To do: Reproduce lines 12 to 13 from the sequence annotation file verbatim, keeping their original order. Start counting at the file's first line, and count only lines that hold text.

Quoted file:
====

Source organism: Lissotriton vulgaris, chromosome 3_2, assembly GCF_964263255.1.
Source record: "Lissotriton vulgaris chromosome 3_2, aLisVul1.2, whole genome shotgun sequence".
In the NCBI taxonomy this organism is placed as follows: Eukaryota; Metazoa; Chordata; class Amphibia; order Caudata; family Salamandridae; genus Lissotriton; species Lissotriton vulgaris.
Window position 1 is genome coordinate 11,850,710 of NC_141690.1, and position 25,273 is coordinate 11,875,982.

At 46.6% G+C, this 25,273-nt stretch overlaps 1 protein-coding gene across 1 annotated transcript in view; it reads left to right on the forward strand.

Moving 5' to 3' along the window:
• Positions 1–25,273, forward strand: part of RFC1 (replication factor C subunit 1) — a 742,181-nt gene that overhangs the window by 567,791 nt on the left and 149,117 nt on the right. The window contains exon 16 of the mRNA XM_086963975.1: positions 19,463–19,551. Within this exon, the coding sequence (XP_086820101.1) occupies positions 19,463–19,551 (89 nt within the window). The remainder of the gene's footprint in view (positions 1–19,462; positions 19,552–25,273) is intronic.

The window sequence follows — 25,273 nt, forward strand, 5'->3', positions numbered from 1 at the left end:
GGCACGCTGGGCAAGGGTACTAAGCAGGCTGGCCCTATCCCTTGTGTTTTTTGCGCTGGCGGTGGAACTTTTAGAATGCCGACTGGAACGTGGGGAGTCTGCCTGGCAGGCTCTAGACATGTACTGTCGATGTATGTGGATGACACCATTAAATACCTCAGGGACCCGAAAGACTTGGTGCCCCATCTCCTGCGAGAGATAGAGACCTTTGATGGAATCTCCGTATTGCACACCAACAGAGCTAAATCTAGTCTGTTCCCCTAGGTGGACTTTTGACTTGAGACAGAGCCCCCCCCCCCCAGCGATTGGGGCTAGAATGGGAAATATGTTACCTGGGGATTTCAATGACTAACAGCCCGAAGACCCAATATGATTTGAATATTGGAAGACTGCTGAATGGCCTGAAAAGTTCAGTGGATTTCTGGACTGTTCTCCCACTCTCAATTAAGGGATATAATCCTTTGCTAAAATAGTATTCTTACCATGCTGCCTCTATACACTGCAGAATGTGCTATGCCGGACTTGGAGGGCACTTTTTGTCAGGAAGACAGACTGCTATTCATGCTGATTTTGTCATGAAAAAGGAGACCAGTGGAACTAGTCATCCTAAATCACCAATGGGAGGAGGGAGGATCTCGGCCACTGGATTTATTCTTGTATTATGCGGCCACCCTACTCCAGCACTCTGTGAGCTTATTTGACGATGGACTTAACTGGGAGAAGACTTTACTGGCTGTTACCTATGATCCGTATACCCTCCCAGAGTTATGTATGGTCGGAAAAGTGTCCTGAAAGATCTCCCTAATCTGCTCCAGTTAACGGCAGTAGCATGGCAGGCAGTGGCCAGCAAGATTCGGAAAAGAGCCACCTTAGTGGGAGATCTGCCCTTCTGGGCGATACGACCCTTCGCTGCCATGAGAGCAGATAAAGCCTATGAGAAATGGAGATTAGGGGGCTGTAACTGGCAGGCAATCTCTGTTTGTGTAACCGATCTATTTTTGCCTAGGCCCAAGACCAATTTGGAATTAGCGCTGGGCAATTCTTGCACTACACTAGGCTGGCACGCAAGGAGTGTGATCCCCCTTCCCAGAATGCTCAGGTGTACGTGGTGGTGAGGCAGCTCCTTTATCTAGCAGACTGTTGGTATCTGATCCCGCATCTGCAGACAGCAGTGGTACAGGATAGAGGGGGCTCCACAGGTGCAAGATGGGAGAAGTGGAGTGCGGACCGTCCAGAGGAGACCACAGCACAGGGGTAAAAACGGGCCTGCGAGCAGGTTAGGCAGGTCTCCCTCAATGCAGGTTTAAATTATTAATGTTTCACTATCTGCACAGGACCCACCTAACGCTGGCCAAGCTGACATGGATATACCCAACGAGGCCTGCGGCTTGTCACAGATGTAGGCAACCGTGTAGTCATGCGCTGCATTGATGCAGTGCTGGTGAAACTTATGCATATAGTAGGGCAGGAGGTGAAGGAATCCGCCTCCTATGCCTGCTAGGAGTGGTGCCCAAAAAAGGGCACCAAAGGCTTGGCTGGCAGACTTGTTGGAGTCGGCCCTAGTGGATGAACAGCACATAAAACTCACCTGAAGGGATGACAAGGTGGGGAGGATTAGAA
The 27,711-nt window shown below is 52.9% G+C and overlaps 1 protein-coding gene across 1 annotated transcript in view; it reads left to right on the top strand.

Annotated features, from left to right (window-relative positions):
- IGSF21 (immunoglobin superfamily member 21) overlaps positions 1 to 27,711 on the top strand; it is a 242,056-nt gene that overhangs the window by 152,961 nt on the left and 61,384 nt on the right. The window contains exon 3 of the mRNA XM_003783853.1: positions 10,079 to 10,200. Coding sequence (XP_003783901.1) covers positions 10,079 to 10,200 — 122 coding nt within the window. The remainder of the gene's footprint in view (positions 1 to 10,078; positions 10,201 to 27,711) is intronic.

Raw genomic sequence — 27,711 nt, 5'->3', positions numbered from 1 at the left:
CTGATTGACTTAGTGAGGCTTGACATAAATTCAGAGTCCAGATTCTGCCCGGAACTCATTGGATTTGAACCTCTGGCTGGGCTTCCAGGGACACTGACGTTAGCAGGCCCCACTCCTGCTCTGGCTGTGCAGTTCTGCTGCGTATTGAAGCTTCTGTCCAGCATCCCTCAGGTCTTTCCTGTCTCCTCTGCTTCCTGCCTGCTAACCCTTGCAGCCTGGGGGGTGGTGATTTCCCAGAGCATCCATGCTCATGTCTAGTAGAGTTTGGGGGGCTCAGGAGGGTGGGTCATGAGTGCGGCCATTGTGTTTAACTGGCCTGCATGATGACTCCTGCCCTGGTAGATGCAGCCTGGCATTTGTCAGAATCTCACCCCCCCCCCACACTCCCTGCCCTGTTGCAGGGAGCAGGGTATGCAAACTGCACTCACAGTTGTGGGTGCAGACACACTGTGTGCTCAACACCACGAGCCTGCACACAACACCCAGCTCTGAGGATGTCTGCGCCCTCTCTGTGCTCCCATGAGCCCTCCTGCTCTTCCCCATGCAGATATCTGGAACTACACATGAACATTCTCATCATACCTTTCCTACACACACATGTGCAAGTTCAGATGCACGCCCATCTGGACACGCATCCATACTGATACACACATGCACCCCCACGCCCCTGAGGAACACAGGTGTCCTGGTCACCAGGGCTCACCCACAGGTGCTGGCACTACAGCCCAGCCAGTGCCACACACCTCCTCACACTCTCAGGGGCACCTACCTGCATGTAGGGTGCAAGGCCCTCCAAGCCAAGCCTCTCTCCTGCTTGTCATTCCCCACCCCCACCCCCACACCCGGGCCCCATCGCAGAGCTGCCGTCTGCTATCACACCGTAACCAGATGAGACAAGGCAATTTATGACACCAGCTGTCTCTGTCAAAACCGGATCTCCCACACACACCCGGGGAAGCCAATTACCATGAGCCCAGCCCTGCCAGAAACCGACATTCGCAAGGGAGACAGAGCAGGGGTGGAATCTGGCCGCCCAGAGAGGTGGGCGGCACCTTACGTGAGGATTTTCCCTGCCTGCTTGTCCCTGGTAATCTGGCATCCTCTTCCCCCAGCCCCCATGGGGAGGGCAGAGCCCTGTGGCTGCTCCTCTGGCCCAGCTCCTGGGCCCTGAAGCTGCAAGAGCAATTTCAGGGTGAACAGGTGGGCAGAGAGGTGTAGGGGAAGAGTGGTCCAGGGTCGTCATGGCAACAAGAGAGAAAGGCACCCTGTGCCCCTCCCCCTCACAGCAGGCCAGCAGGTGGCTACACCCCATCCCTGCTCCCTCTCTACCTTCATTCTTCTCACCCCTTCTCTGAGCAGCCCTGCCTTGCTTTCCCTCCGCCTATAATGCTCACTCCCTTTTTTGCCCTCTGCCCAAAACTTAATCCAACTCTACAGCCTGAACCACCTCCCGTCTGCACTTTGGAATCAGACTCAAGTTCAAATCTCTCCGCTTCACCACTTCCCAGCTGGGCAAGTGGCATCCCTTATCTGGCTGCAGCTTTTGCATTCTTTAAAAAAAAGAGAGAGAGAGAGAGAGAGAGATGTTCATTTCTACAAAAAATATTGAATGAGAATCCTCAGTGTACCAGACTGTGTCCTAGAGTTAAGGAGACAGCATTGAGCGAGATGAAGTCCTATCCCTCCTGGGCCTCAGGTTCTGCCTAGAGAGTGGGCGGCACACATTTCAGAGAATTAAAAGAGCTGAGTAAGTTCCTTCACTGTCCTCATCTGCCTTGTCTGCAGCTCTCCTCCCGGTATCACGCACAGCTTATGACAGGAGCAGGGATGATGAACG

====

- IGSF21 (immunoglobin superfamily member 21) overlaps positions 1 to 27,711 on the top strand; it is a 242,056-nt gene that overhangs the window by 152,961 nt on the left and 61,384 nt on the right. The window contains exon 3 of the mRNA XM_003783853.1: positions 10,079 to 10,200. Coding sequence (XP_003783901.1) covers positions 10,079 to 10,200 — 122 coding nt within the window. The remainder of the gene's footprint in view (positions 1 to 10,078; positions 10,201 to 27,711) is intronic.

Raw genomic sequence — 27,711 nt, 5'->3', positions numbered from 1 at the left: